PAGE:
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README.md

explore.vision

explore.vision is an interactive browser-based tool for teaching the fundamentals of image processing and computer vision. It was developed by Dr Jonathon Hare from Electronics and Computer Science at the University of Southampton.

explore.vision allows users to experiment with image analysis techniques by writing code in a simplified Javascript-based programming environment. At Southampton, we're using explore.vision as a platform for running lab sessions that introduce the fundamentals of computer vision and image processing. In particular, we use it to teach students with very limited programming experience as part of our summer school for sixth-formers.

##Requirements explore.vision works in a modern web-browser. If you want to use a webcam to provide the video, you'll need to be using a browser that supports getUserMedia. At the time of writing, this restricts you to relatively recent versions of Chrome and Firefox. Other browsers, like Safari, will revert to playing the video from a file.

Currently, you'll need a screen with a resolution above 1440x900 for the interface to display properly. The interface looks best when full-screen mode is enabled in the browser.

##The explore.vision interface The explore.vision UI

The interface is fairly self explanatory, and is broken into four functional areas. In the top-left, the input video is displayed (either from a webcam or the built-in file). In the top-right, the processed video is displayed. The code that performs the processing of each frame is shown in an editor at the bottom left. The controls and log output are shown in the bottom right. When you've written some code in the editor, you press the ENABLE button to start it running. The save button will save your code to the server, using an automatically generated 5-character code as a the file identifier. The load button allows you to load a previously saved piece of code.

##The programming language The language used for working with explore.vision is Javascript. All standard Javascript constructs are usable in any code that is written in the editor.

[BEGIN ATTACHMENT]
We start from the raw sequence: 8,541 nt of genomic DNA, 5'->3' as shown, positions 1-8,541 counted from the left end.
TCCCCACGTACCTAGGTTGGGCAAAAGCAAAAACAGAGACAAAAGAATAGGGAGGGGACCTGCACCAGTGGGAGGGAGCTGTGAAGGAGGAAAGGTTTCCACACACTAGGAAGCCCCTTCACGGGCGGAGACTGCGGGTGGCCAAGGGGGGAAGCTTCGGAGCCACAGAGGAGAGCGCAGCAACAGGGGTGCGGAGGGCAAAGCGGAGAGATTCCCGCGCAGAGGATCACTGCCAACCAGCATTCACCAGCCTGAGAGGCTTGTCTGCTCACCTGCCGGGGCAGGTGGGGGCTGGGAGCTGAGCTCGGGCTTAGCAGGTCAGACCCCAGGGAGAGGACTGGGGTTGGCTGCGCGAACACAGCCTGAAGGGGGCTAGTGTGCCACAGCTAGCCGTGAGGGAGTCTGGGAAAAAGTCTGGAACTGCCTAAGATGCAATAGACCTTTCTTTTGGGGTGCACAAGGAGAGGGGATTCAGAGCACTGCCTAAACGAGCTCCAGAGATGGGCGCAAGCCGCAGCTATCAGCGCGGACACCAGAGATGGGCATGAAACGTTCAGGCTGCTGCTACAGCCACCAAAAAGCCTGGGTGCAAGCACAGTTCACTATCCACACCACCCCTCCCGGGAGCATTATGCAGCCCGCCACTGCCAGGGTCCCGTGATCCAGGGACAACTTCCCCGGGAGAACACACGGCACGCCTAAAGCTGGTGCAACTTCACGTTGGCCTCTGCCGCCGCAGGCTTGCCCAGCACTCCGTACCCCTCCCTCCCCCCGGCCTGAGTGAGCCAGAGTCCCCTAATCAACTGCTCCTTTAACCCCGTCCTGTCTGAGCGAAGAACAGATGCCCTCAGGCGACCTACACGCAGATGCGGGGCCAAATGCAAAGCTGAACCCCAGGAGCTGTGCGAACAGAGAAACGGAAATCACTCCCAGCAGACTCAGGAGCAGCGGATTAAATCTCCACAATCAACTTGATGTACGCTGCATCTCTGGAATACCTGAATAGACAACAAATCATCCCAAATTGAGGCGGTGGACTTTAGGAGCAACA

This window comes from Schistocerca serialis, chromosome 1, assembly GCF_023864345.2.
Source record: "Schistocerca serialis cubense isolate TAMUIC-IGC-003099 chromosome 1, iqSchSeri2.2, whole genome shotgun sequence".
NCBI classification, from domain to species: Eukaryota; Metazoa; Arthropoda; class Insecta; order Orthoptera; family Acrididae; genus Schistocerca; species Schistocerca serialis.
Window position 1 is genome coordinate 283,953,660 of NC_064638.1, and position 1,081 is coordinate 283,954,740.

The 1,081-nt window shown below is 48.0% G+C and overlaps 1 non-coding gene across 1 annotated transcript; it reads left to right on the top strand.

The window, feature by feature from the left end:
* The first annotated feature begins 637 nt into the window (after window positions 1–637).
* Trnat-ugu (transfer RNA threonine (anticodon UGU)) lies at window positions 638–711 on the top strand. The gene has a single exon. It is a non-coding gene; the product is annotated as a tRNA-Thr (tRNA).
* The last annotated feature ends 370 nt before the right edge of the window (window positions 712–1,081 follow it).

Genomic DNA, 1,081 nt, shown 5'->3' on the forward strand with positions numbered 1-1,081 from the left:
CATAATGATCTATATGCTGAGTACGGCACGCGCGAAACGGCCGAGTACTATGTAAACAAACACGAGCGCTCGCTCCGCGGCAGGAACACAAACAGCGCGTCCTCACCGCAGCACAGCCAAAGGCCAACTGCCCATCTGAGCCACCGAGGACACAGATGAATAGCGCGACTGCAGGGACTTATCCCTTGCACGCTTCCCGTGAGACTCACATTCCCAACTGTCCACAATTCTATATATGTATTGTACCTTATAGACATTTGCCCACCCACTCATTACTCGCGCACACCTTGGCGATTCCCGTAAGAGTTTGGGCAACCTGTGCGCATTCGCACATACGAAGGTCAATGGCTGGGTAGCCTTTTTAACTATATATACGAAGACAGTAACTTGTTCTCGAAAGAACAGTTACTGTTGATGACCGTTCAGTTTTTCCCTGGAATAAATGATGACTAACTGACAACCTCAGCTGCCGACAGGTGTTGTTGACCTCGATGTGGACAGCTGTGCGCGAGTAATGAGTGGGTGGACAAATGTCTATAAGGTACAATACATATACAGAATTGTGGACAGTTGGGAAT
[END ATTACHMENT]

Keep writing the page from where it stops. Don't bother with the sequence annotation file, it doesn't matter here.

The entry point to creating processing operations is a function called process that has two parameters: the input image, and the output image. The input and output image objects take the form of augmented 2D arrays (arrays of arrays) of pixels, with additional properties for easily determining the height and width of the image. Each pixel within the images is an object with r, g and b properties to represent the red, green and blue colour values. Each colour value is a number, which should normally be between 0.0 and 1.0. The application will clip values outside of this range when drawing the images to the screen.

The following code shows an implementation of the process function that copies the input image directly to the output image:

function process(input, output) {
    var x, y;
    for (y=0; y<output.height; y++) {
        for (x=0; x<output.width; x++) {
            output[y][x].r = input[y][x].r;
            output[y][x].g = input[y][x].g;
            output[y][x].b = input[y][x].b;
        }
    }
}

###Additional functions explore.vision purposefully doesn't include a library of built-in image processing and computer vision functionality. A few helper functions/methods are however provided:

  • image.clone() creates a copy of an image. This is useful for performing operations that rely on a previous frame, such as background differencing:

      var last;
      function process(input, output) {
          var x, y;
          if (last) {
              for (y=0; y<output.height; y++) {
                  for (x=0; x<output.width; x++) {
                      output[y][x].r = Math.abs(last[y][x].r-input[y][x].r);
                      output[y][x].g = Math.abs(last[y][x].g-input[y][x].g);
                      output[y][x].b = Math.abs(last[y][x].b-input[y][x].b);
                  }
              }
          }
          last = input.clone();
      }
    
  • newImage(width, height) creates a new image object with the specified dimensions.

  • log(...) prints out information to the logging panel on the right-hand side of the interface. Logging is expensive, so care should be taken not to call it too often.

###Examples A list of example computer vision and image processing functions implemented using explore.vision can be found in the filelist.

##Demo Mode The demo mode automatically cycles through the examples.

##Sourcecode, bugs, licensing, etc The sourcecode for the explore.vision website is available from github under Version 2 of the Apache Software License (ASL). If you find any bugs, or run into problems, please report them in the issue tracker.

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